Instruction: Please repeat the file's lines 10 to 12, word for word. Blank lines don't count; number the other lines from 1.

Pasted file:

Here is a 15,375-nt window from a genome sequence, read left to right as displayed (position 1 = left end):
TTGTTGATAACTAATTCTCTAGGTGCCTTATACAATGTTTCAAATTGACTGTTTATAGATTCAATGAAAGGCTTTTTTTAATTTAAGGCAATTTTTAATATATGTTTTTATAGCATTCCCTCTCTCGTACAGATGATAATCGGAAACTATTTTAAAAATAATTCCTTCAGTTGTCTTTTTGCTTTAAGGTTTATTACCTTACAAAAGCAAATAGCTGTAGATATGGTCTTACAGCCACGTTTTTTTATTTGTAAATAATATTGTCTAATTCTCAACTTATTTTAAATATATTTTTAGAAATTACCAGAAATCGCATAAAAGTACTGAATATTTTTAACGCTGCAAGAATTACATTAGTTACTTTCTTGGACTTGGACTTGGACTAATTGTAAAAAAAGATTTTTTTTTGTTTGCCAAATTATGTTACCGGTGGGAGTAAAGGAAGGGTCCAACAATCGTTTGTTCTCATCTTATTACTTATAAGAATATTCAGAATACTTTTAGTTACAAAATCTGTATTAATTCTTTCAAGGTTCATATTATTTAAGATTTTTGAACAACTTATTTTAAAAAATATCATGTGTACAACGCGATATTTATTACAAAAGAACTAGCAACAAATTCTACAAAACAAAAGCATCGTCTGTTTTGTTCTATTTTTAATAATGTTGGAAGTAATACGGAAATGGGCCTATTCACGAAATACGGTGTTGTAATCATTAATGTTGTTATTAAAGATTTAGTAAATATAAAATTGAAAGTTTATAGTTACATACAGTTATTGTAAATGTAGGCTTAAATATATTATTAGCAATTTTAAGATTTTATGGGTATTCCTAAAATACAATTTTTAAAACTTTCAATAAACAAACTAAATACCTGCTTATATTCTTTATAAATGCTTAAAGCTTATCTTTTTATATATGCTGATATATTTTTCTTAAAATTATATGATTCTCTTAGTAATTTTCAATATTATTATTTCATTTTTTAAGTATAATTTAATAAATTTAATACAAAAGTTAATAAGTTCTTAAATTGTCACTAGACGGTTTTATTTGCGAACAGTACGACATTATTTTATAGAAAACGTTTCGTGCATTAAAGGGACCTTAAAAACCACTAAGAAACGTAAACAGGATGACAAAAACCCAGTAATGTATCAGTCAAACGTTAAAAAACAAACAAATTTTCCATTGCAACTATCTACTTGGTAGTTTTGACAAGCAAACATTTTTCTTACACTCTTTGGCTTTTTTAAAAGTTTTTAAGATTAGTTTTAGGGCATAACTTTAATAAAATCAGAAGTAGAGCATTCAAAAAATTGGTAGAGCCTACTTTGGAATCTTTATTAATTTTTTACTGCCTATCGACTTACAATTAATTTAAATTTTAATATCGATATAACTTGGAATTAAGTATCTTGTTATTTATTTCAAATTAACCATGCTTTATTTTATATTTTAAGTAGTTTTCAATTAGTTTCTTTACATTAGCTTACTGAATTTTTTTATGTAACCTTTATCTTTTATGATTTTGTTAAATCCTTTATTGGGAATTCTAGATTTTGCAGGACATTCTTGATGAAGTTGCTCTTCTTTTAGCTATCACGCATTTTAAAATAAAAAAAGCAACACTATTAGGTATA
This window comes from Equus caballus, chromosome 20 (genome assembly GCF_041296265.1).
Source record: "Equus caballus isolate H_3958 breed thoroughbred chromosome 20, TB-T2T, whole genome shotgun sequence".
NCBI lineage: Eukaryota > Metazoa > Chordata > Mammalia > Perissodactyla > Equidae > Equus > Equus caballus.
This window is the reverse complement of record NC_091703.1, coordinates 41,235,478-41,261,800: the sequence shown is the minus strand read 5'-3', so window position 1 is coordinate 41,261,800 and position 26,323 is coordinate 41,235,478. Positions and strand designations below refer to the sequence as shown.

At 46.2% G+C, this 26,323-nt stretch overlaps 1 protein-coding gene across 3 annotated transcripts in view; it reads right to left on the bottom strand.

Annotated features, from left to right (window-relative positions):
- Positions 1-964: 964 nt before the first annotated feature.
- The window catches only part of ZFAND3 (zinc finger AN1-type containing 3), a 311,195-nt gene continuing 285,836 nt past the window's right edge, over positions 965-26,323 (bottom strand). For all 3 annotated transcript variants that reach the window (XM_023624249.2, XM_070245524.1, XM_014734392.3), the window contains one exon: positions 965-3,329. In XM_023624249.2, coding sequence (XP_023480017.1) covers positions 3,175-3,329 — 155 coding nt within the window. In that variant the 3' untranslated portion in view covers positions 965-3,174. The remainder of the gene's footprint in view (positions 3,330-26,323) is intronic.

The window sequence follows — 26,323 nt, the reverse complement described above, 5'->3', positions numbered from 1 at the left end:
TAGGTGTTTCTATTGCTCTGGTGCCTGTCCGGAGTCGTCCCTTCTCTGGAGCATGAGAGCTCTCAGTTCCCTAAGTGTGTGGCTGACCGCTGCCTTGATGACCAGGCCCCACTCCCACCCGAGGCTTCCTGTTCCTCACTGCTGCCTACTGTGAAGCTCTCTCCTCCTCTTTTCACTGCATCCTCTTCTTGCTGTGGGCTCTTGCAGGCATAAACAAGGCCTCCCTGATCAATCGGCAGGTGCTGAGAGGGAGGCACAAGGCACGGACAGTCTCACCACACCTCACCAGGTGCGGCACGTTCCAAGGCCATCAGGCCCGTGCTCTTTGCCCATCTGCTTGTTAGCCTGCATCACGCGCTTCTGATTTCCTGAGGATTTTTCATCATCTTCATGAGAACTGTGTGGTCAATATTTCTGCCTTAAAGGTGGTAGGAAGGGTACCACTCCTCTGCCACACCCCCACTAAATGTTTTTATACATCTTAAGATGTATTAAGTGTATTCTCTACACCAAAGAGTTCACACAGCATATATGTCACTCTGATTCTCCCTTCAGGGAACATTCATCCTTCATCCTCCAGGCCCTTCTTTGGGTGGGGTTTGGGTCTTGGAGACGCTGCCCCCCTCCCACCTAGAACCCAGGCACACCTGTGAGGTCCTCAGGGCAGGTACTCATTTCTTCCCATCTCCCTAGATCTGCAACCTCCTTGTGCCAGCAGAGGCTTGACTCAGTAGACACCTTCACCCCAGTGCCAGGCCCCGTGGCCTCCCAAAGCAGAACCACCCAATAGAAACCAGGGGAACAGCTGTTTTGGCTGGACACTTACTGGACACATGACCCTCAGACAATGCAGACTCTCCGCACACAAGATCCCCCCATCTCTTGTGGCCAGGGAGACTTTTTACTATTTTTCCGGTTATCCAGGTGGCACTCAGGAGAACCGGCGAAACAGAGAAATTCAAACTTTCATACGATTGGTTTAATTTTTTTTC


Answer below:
- The window catches only part of ZFAND3 (zinc finger AN1-type containing 3), a 311,195-nt gene continuing 285,836 nt past the window's right edge, over positions 965-26,323 (bottom strand). For all 3 annotated transcript variants that reach the window (XM_023624249.2, XM_070245524.1, XM_014734392.3), the window contains one exon: positions 965-3,329. In XM_023624249.2, coding sequence (XP_023480017.1) covers positions 3,175-3,329 — 155 coding nt within the window. In that variant the 3' untranslated portion in view covers positions 965-3,174. The remainder of the gene's footprint in view (positions 3,330-26,323) is intronic.

The window sequence follows — 26,323 nt, the reverse complement described above, 5'->3', positions numbered from 1 at the left end:
TAGGTGTTTCTATTGCTCTGGTGCCTGTCCGGAGTCGTCCCTTCTCTGGAGCATGAGAGCTCTCAGTTCCCTAAGTGTGTGGCTGACCGCTGCCTTGATGACCAGGCCCCACTCCCACCCGAGGCTTCCTGTTCCTCACTGCTGCCTACTGTGAAGCTCTCTCCTCCTCTTTTCACTGCATCCTCTTCTTGCTGTGGGCTCTTGCAGGCATAAACAAGGCCTCCCTGATCAATCGGCAGGTGCTGAGAGGGAGGCACAAGGCACGGACAGTCTCACCACACCTCACCAGGTGCGGCACGTTCCAAGGCCATCAGGCCCGTGCTCTTTGCCCATCTGCTTGTTAGCCTGCATCACGCGCTTCTGATTTCCTGAGGATTTTTCATCATCTTCATGAGAACTGTGTGGTCAATATTTCTGCCTTAAAGGTGGTAGGAAGGGTACCACTCCTCTGCCACACCCCCACTAAATGTTTTTATACATCTTAAGATGTATTAAGTGTATTCTCTACACCAAAGAGTTCACACAGCATATATGTCACTCTGATTCTCCCTTCAGGGAACATTCATCCTTCATCCTCCAGGCCCTTCTTTGGGTGGGGTTTGGGTCTTGGAGACGCTGCCCCCCTCCCACCTAGAACCCAGGCACACCTGTGAGGTCCTCAGGGCAGGTACTCATTTCTTCCCATCTCCCTAGATCTGCAACCTCCTTGTGCCAGCAGAGGCTTGACTCAGTAGACACCTTCACCCCAGTGCCAGGCCCCGTGGCCTCCCAAAGCAGAACCACCCAATAGAAACCAGGGGAACAGCTGTTTTGGCTGGACACTTACTGGACACATGACCCTCAGACAATGCAGACTCTCCGCACACAAGATCCCCCCATCTCTTGTGGCCAGGGAGACTTTTTACTATTTTTCCGGTTATCCAGGTGGCACTCAGGAGAACCGGCGAAACAGAGAAATTCAAACTTTCATACGATTGGTTTAATTTTTTTTC